McDonald's and the 'Vegan' Burger
We've done a lot of 'picking' on McDonald's over the past couple years, but there's been a small sliver of hope recently that points to the company taking a hint from the general public when it comes to health trends. While it seems like an oxymoron, McDonald's in Finland announced that it is market-testing a new burger called the "McVegan."
It's a name that sounds wrong in so many ways, but the addition of a soy patty to its menu might just be what the company needs to do in order to gain ground with a broader market...or least create a semi-health option that spares the lives of a few hundred cows. The size of the McVegan has not reached par with say the Big Mac: it has a single soy patty with the same toppings that you'd find on a quarter pounder (lettuce, tomato, onion, pickles, ketchup, and mustard...but NO cheese), but there's no reason why double-deckers couldn't be a thing of the future if sales are successful.
Aside from the burger itself, McDonald's reasoning for its development are increasingly clear. Vegetarianism and veganism are on the rise in the United States and the world at rates never seen before. In 2014, 1% of Americans claimed to be vegan, but in 2017 that number has risen to 6%. McDonald's is being proactive in this market trend, attempting to join the meatless burger frenzy. Many concept restaurants and food retailers, the Impossible Burger and Beyond Burger have started to create "bleeding" meatless patties for a wider audience. In fact some consumers have a hard time differentiating between the vegan and meat burgers. However, when it comes to McDonald's flavor, it shouldn't be difficult to tell for the time being.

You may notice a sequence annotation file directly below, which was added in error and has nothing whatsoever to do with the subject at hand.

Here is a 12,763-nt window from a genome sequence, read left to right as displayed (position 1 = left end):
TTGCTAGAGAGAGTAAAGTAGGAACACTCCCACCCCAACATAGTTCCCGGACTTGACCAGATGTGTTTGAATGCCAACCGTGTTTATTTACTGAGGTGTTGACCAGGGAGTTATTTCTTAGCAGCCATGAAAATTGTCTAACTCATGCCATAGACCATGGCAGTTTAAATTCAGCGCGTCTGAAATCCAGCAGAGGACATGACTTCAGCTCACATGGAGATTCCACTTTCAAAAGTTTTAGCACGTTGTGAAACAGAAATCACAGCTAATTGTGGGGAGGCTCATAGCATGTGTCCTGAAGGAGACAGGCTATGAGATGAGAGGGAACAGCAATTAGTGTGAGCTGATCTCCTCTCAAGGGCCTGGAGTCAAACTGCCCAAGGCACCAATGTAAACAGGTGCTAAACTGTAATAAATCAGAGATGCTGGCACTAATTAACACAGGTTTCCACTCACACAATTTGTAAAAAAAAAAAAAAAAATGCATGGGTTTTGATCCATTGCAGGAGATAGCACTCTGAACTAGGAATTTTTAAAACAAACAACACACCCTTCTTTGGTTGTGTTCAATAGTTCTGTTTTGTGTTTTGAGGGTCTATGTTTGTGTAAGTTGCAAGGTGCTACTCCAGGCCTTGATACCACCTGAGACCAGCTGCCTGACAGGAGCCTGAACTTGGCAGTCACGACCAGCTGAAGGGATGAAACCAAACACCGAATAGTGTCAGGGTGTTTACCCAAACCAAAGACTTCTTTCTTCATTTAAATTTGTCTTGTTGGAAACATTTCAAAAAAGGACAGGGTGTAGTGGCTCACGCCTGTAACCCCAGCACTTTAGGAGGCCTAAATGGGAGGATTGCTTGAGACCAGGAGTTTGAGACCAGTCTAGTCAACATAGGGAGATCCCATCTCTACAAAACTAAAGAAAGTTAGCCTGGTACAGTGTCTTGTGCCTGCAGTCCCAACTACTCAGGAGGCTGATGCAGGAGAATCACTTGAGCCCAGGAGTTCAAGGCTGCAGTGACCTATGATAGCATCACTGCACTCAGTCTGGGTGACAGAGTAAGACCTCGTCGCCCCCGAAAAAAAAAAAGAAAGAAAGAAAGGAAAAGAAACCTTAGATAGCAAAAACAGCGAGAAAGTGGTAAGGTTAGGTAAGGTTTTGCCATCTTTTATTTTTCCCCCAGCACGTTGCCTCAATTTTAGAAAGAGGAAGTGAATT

This trend is interesting though, particularly because this has less to do with the boom in committed vegans, but rather a shift in the eating habits of carnivores. In 2016, about 22% of Americans say they are now substituting non-meat proteins into meals at least once per week. There is no doubt that the world is becoming aware of the effects that long-term meat consumption has on one's health and the environment, and the fact that McDonald's can be a part of this meaningful change is also great. Chalk this up to a point for them in the "better-late-to-the-party-than-never" category!